2006-03-10

This sounds interesting. My gf is still using Win ME right now, and as honorary sysadmin for this disaster I'm always looking for ways to make her (and my) life more bearable.

What are the benefits of accessing true DOS mode? and if there are some, where are these 'hacks' found at?

As I now don't dare perform the six-monthly reinstall of her OEM CD (due to eight years' worth of Windows Updates I can no longer access), I'm up for any tips that might help sustain the unhappy beast.

(For the record, I've tried advocating a move to a low-footprint Linux distro, but she won't have it.)

Reply Parent Score: 2

Bit_Rapist Member since:
2005-11-13

Actually this is the reason that ME was a pile of crap, it DID NOT have a command line at all. They got rid of all the DOS compatibility, which after the release of Windows 2000 was the only reason to keep Windows 9x around. Windows ME was in essence a step between Windows 98SE and Windows 2000.

Me did indeed have a command line, they just worked extra hard at hiding it.

In essence, it was Windows 98 SE with the updating common controls library from Windows 2000 integrated into the explorer shell. Of course the changes were deeper than that considering the instabilities that people experienced, but it wasn't caused by them removing DOS.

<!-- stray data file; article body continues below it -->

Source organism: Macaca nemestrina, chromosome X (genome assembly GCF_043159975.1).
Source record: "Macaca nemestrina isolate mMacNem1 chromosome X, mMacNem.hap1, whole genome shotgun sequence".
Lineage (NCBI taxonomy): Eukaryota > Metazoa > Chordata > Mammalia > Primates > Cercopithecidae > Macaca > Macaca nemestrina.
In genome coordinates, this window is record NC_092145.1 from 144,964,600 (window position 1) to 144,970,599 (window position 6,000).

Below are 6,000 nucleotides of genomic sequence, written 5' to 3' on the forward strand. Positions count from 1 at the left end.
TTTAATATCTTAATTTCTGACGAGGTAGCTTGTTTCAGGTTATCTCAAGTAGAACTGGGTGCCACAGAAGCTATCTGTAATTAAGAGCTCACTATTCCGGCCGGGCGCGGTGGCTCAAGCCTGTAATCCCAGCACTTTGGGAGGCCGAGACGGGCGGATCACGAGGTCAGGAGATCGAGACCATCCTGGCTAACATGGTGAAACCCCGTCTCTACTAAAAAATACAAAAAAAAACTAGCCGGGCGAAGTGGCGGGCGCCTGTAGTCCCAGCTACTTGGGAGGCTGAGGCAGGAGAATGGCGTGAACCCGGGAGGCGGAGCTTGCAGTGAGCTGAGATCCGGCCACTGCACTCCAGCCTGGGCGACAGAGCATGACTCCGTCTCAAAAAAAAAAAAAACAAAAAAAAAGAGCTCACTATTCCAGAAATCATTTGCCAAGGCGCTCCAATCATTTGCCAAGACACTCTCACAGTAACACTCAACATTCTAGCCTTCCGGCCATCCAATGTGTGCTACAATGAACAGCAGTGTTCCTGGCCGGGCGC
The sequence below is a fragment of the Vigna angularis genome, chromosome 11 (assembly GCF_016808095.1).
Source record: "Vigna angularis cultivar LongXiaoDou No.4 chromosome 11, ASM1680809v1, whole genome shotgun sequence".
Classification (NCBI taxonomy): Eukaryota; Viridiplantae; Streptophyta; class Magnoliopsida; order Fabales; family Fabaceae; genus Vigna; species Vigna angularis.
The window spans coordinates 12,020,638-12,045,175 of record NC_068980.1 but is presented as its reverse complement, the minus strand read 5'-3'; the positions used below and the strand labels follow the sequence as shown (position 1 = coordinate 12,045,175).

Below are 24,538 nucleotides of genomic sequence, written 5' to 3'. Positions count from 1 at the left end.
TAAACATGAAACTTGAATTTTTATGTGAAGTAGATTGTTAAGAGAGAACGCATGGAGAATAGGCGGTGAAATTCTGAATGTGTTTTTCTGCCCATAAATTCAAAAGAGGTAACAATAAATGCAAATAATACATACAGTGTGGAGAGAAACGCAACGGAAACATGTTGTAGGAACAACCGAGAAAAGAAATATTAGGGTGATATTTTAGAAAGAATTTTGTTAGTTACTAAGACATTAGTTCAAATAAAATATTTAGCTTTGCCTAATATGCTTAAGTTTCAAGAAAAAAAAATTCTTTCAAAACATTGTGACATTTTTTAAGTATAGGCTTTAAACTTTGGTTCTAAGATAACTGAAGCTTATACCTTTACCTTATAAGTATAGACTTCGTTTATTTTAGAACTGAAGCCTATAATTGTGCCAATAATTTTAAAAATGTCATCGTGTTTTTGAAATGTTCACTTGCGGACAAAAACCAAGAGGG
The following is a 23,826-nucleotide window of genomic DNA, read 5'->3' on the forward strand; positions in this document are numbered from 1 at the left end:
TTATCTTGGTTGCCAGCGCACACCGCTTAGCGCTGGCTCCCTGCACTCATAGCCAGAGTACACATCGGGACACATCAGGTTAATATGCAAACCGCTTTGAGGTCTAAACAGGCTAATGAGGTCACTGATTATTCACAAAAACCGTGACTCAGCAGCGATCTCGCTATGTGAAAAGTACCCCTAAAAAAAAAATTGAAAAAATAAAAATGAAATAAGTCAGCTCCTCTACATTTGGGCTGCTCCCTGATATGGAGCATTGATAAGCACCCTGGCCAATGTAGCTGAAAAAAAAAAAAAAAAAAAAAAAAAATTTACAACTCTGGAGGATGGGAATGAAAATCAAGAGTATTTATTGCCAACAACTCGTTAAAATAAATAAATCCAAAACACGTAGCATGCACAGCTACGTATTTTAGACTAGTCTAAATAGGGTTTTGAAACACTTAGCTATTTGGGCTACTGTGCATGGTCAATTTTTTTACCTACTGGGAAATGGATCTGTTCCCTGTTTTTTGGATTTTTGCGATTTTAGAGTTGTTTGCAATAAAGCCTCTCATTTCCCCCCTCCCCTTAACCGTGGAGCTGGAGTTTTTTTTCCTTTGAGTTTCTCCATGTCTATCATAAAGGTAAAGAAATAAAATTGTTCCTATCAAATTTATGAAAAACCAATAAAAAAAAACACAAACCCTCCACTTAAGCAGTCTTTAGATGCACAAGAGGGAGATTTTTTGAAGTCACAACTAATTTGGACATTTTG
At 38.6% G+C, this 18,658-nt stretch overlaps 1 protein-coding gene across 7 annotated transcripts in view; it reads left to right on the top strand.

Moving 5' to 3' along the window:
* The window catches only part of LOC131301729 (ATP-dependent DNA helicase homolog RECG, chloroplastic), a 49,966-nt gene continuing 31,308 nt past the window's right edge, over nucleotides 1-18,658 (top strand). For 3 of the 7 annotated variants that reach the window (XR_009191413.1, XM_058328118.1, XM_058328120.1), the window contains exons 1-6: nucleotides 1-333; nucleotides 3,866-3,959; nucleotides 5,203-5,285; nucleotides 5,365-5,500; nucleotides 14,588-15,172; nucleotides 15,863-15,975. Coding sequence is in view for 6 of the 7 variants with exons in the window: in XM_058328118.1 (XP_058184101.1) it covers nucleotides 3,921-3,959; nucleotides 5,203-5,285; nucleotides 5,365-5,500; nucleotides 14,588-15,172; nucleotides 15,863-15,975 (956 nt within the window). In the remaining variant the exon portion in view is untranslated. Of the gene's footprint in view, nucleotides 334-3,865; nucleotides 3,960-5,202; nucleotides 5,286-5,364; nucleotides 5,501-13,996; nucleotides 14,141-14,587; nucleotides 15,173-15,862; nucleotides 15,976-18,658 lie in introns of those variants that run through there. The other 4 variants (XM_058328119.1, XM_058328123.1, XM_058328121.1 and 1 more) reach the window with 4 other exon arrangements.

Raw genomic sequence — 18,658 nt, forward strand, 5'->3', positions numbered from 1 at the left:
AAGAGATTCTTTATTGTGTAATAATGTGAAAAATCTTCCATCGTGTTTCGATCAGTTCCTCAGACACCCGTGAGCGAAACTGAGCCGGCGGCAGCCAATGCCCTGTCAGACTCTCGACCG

DOS was still very much running below the GUI, just hidden to a greater degree.

Me did introduce one nice feature that has found its way into every MS OS since, system restore.

Reply Parent Score: 2

UltraZelda64 Member since:
2006-12-05

Me did introduce one nice feature that has found its way into every MS OS since, system restore.

Ironically, System Restore is one of those things that I used to have on my list of "Annoying Resource & Disk Wasting Crap" that I always disable as soon as I booted into a new XP setup. It never ran more than two minutes on my machine after a fresh install. I've found that if Windows is going to crap out, it's going to crap out--there is no saving it, and in my experience, SysRestore never could. So why waste extra resources trying to "save" it? Not to mention, XP installed on an NTFS filesystem is a lot less likely to self-destruct in such severe ways that ME did on FAT32, making it even more useless.

Edited 2008-03-20 15:21 UTC

Reply Parent Score: 4